Every ‘Somvaar‘ (Hindi for Monday), the entrance of Chor Bazaar restaurant at Ibn Battuta Gate transforms into a quaint little Indian marketplace. There is a stall showcasing an array of trinkets, Indian shawls and mirror-worked totes but these are just for show. This ‘bazaar’ is an elaborate buffet, a feast of ‘all you can eat’ delicacies from different corners of India.
Priced at AED 125 per person (or AED 225 with house beverages), the Somvaar Bazaar at Chor Bazaar is a great deal for quality food, set in a five-star ambience.
It’s been a while since I’ve driven up to Ibn Battuta. Bordering Abu Dhabi, I rarely come this distance, let alone for a food review. I checked out Chor Bazaar on Zomato, and was rather puzzled by the extreme difference in ratings. Some raved, some ranted, yet this is a restaurant that has the BBC Good Food award’s ‘Best Indian Restaurant 2013’ under its belt. I was intrigued. Would I love it or loathe it? My curiosity made the drive down to Ibn Battuta worthwhile.
I love the interiors of Movenpick at Ibn Battuta Gate. It is so regally Arabesque, and ushered down that Persian carpet by a turban-clad Turk to an Indian fine-dining reiterates the cultural diversity of this city.
Like the name suggests, the Somvaar Bazaar at Chor Bazaar is a weekly affair that takes place every Monday. Executive Head Chef Dayanand Prasad has created an indulgent lineup of Indian favorites, and the buffet features a total of 4 different live stations.
There is a station for ‘Nimbu Pani’, the much-loved Indian variation of a lemonade. Opt to have it with water, or sparkle it up with soda! I had a total of three glasses throughout me meal.
Then there’s the Chaat Counter, where you get to stand by the counter and pop flavour-loaded, tangy Pani Puris, that are skilfully made on the spot. This is just like how its done on the streets of India! However, being a huge fan of chaat, I wish they had more variations other than Pani Puri.
Moving on to appetizers, the Somvaar Bazaar has a live station with a gigantic ‘tawa’ (a flat Indian pan) where a number of interesting snacks are being pan-fried. My favorite off the tawa was their Aloo Tikki (an Indian potato patty) served on a bed on spiced chickpeas and garnished with coriander chutney.
The hot appetizers were the perfect accompaniment with the house beverages. We could see quite a few tables idly sipping on their drinks, indulging in this variety of bites. We got a platter of mixed grills sent to the table. It included a Lamb Sheekh Kebab and Chicken Tikka. Both were beautifully tender, and well marinated, and we had these with generous dips of coriander chutney.
They also have a section for deep-fried snacks including Samosa and Pakodas. You just need to point out all the goodies you want to try out, and the very friendly staff have it delivered directly to the table.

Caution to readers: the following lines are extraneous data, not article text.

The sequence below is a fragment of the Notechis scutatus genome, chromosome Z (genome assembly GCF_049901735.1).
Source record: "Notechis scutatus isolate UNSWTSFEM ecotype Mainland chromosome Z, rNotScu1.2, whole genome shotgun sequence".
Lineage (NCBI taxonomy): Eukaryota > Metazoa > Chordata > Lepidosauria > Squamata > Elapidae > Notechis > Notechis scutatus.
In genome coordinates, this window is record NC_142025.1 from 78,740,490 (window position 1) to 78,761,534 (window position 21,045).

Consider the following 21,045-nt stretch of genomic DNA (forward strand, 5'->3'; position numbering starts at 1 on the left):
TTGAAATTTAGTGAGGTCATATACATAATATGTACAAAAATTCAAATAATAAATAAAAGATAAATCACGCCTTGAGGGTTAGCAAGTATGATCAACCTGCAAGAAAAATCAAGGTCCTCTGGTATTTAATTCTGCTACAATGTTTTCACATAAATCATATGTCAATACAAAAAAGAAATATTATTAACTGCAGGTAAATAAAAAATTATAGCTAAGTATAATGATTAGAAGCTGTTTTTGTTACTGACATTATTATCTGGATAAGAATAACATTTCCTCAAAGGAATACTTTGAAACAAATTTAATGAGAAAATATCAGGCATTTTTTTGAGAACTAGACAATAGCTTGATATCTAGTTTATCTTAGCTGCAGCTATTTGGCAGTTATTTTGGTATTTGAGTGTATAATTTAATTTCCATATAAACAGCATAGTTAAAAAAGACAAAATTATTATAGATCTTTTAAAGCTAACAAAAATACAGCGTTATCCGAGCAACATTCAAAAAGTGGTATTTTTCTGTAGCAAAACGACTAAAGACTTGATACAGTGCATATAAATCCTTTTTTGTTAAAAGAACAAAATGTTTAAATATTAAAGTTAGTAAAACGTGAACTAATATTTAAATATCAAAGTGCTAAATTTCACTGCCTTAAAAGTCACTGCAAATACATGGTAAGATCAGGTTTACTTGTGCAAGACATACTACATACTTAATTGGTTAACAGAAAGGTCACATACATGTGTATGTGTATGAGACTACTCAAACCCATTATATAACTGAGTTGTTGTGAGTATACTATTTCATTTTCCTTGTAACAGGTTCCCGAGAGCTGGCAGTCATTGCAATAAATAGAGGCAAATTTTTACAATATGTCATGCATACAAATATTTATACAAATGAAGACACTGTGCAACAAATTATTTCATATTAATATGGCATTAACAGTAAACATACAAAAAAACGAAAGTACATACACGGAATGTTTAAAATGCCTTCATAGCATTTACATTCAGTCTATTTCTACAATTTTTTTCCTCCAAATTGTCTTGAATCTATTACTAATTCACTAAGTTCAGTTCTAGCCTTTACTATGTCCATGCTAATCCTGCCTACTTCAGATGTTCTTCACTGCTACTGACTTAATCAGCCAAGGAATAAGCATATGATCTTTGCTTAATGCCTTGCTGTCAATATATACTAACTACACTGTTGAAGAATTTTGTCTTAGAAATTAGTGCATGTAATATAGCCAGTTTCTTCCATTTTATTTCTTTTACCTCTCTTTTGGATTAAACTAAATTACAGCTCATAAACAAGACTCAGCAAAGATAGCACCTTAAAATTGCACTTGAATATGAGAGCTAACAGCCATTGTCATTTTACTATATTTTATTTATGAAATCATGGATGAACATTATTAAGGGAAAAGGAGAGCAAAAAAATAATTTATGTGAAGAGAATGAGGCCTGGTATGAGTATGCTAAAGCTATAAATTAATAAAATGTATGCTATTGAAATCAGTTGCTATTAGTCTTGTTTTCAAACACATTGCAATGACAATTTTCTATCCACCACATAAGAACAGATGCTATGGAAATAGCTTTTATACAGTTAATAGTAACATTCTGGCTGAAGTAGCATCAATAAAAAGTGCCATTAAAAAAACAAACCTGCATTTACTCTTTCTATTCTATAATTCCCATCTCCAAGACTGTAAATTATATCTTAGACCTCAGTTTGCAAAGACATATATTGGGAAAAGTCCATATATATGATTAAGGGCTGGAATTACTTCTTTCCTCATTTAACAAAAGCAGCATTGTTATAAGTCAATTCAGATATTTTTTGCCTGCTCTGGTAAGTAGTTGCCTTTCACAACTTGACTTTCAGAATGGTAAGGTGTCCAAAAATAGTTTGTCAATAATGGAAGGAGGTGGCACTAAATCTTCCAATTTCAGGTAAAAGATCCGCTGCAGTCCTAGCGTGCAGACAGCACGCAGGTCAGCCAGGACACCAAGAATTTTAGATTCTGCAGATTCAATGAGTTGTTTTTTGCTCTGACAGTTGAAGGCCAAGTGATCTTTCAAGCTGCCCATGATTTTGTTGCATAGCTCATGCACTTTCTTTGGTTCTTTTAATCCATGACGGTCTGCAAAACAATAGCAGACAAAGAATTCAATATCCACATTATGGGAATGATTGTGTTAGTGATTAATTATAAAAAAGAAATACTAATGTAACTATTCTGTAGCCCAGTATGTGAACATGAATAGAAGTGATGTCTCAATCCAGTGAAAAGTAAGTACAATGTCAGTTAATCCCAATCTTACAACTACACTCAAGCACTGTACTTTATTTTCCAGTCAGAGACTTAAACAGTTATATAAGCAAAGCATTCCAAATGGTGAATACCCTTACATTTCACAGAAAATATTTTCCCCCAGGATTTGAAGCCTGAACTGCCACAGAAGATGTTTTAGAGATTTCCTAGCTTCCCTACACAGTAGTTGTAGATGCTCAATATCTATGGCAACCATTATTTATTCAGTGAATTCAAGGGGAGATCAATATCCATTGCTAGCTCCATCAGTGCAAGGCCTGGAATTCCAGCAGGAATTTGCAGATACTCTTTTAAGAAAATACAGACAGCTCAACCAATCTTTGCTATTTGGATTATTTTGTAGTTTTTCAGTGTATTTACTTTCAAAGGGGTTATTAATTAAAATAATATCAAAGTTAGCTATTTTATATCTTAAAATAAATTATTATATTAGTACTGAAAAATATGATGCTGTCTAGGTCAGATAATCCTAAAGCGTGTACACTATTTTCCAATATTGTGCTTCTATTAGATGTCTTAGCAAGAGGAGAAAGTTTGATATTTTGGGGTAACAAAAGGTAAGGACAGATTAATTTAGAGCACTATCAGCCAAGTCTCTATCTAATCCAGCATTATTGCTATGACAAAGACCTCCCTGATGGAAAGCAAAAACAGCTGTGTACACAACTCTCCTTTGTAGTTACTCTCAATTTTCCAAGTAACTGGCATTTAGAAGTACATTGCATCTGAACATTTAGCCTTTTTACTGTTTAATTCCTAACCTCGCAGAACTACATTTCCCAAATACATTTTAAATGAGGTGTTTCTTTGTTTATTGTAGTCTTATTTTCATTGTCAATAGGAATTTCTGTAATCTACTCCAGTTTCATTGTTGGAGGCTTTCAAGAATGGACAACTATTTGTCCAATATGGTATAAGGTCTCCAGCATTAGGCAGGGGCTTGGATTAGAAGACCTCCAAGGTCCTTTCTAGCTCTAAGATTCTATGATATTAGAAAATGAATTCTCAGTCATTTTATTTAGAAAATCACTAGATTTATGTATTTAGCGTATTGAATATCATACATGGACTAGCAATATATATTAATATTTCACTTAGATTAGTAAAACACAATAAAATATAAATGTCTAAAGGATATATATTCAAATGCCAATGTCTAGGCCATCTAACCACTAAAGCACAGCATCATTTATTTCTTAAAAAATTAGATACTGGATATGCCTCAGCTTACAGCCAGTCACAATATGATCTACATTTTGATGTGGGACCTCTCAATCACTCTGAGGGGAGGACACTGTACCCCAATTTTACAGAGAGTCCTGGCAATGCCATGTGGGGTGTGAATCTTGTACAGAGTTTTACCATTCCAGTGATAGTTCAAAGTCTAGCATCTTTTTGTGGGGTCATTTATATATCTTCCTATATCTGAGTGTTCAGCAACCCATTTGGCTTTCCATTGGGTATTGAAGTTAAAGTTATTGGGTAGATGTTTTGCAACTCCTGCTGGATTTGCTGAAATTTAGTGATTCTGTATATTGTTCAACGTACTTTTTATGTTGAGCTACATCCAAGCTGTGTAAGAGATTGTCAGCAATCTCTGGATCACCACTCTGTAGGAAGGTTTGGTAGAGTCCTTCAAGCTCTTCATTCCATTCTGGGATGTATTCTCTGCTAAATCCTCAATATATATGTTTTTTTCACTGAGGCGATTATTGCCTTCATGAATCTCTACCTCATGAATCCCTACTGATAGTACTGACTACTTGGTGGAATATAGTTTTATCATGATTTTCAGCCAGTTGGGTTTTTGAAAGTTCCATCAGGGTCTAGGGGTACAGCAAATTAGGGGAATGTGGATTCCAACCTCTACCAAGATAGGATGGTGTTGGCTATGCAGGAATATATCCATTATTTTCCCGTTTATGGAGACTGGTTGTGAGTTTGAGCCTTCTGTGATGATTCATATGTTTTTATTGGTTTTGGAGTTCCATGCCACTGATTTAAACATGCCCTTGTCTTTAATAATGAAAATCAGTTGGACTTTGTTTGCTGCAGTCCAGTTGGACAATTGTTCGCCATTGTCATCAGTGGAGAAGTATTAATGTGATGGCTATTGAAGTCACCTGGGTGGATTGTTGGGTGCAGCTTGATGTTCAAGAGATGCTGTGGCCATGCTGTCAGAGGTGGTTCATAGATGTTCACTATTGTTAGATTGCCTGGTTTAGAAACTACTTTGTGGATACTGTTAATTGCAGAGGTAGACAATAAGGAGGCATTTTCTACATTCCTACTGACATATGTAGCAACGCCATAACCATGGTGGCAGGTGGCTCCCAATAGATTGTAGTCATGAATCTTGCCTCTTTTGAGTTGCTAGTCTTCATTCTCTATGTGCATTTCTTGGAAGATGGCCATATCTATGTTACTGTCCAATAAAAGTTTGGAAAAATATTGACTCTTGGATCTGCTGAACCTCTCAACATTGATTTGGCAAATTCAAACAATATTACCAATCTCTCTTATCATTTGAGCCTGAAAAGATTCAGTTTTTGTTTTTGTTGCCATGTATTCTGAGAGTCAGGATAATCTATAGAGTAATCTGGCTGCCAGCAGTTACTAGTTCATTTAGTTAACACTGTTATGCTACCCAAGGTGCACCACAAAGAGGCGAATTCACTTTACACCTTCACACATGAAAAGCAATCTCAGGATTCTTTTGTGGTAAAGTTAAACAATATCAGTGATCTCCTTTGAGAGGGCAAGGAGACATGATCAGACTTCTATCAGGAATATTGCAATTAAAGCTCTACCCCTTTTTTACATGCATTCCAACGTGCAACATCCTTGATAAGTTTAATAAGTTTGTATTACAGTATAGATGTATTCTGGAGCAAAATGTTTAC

And have you ever seen a live curry counter? Despite having a total of 6 enticing curries on the buffet already, at Somvaar Bazaar you get to customize your curry by the proteins you want, the base, and the spice quotient.
Chef Dyanand made me this incredibly delicious mixed seafood curry that does not have a name (perhaps they can call it the Tezzy Special?! 😉 ). With a mix of fish, crab, mussels and a whole lot of shellfish I could not identify, this tasted like a spiked up Indian version of a very decadent Seafood Chowder. The curry base is made of coconut milk, and tempered with curry leaves and black mustard, and it had a delightfully hot hit of chili just the way I like it. Absolutely divine!
Hubby was too engrossed in the Lamb Vindaloo from the buffet counter to create his own. The vindaloo here is deep, dark and robust, and loaded with very tender pieces of lamb. This is a very satiating curry, especially over warm Basmati rice.
The curries at the Somvaar Bazaar change every week, the only constant being their Butter Chicken. Given the restaurant caters to mainly Western expats, this curry is on high demand.
The buffet included a vegetarian curry called ‘Subz Takshila’. The Takshila district now lies in neighbouring Pakistan, but this dish remains a classic in India. It is a beautiful medley of mixed vegetables with ricotta cheese, and goes perfectly well with the hot Garlic Butter Naan that was served on our table.
The dessert counter at the Somvaar Bazaar has a wide variety of North Indian favorites including Kaju Katli, Rasmalai, Jelebi and Kheer. They also had Coconut Ladoos, a sweet treat that is rarely seen in buffet offerings, and this was my daughter’s favorite.
Overall, I am pleased to say I sway towards the clan on Zomans who rate this restaurant highly. The ambiance is magical, the service first-class (where else do you get to create your own curry?!), and the variety of dishes perfectly caters to an urge for classic, beautifully flavoured Indian cuisine.
The ‘Somvaar Bazaar’ takes place every Monday from 7 pm – 11 pm at Chor Bazaar (Ground Floor, Movenpick – Ibn Battuta Gate, Dubai), and prices start from AED 125 per person. Call 04 444 5613 for reservations.
See you at the bazaar next ‘Somvaar’ 🙂